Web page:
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Voltage leaks are another common cause of engine performance issues. Voltage leaks are leaks in the ignition system where the spark does not reach the tip of the spark plug. This loss of ignition translates to a misfire on the offending cylinder. Misfires, as we have discussed, can cause a rough-running engine and a loss of performance.

Finding ignition voltage leaks isn't that hard. Sometimes you can actually hear a voltage leak. Listen for a loud snap that is irregular and might coincide with the miss of the engine. If you don't hear them right away, don't worry; this method will help you find any voltage leaks, should you have any. All you need is a spray bottle full of water; if you're brave, you can turn the lights off during the test. While the engine is running, spray the ignition system with the water. Look for sparks or arching, listen for the snap, or listen for the engine RPM to change in some way as you do this.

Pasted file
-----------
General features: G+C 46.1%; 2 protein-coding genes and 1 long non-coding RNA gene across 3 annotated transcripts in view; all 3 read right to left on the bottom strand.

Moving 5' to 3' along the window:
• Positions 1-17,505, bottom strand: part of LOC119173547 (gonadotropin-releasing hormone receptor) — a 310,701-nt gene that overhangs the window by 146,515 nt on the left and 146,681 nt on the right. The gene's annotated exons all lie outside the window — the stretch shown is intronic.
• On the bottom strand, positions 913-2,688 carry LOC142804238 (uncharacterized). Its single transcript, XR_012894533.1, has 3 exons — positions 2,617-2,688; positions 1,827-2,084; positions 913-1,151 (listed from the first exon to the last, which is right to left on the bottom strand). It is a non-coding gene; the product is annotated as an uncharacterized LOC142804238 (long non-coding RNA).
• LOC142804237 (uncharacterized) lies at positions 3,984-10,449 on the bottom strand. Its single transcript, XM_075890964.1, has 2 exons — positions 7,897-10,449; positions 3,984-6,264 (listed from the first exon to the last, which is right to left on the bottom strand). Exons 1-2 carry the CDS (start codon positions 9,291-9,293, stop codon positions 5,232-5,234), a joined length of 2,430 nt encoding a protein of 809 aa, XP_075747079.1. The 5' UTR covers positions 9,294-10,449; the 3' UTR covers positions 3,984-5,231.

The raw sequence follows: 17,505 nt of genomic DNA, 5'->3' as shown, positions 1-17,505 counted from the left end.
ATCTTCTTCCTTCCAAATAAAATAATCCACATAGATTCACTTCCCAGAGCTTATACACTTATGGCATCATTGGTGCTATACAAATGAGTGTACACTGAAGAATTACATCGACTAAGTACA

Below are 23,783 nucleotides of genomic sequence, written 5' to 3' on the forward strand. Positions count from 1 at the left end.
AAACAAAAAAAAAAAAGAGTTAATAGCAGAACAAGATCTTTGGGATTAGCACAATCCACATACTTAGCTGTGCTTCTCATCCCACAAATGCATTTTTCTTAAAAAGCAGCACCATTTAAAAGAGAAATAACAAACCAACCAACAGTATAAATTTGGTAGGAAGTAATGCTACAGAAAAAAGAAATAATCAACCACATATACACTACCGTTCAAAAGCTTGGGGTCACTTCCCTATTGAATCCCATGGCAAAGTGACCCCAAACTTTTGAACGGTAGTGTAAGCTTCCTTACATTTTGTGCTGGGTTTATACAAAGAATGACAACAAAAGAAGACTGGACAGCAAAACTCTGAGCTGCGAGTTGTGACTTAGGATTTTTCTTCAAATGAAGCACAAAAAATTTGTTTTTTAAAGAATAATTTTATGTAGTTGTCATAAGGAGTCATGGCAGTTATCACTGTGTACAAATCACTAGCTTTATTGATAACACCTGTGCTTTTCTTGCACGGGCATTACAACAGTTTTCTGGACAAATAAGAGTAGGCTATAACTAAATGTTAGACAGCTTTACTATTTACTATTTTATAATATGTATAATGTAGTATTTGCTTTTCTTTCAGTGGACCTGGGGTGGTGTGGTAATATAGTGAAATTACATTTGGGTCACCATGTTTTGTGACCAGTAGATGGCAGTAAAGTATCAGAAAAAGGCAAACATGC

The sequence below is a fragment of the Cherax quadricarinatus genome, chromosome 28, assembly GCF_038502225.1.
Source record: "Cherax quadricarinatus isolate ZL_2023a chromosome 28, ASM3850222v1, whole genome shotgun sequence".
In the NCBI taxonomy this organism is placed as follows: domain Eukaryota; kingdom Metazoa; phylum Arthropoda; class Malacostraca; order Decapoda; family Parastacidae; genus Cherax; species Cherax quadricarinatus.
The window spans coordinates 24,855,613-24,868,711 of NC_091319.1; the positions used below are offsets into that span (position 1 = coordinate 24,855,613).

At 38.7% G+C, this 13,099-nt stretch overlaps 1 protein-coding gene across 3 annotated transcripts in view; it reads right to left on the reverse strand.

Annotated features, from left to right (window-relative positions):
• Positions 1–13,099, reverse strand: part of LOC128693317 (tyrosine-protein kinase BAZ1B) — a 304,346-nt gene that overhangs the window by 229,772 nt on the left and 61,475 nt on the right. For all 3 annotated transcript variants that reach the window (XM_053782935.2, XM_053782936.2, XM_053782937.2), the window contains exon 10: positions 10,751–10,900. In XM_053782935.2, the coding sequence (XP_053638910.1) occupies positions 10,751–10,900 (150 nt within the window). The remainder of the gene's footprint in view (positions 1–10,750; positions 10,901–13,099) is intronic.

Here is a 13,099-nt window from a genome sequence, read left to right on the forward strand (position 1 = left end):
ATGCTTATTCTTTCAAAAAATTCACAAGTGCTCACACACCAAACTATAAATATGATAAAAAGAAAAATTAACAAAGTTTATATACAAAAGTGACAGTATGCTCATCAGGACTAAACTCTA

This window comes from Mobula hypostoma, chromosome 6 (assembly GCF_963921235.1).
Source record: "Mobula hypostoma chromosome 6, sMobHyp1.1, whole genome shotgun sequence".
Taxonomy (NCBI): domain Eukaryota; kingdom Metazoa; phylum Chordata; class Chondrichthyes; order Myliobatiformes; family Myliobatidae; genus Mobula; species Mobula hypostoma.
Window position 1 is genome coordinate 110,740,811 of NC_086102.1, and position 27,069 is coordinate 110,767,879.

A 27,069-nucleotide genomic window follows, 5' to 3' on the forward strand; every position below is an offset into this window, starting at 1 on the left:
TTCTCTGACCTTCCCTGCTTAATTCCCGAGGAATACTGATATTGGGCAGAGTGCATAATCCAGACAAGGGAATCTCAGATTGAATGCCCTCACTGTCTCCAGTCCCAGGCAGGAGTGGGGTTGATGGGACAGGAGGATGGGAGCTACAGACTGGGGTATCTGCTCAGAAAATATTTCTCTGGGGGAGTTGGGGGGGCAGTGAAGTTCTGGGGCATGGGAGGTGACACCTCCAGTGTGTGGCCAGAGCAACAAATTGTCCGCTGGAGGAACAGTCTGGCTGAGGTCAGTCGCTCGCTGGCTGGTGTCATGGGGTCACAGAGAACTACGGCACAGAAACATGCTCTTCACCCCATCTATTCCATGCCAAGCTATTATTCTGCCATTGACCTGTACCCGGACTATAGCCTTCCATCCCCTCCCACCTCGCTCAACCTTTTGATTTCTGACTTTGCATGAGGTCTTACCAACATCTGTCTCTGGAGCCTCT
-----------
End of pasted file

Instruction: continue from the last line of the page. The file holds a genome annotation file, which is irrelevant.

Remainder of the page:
Keep in mind that sometimes when doing this you can actually seal a vacuum leak, as mentioned above in the vacuum leak test. Personally I like to look for the light show in the dark, as this makes it easier to see. If you find a voltage leak, replace the parts and recheck for your performance problem. Don't forget to check the ignition cap and rotor if you have them. If you have a coil-on-plug setup, this method might not work so well. For those, you might remove the coils one by one to inspect them. Look for burned areas or white residue on the coils themselves.

Coil on Plug Set of 4 with one bad

This can indicate a voltage leak. If you find parts in this condition, replace them and recheck for the problem. Here is a video on how to look for voltage leaks.

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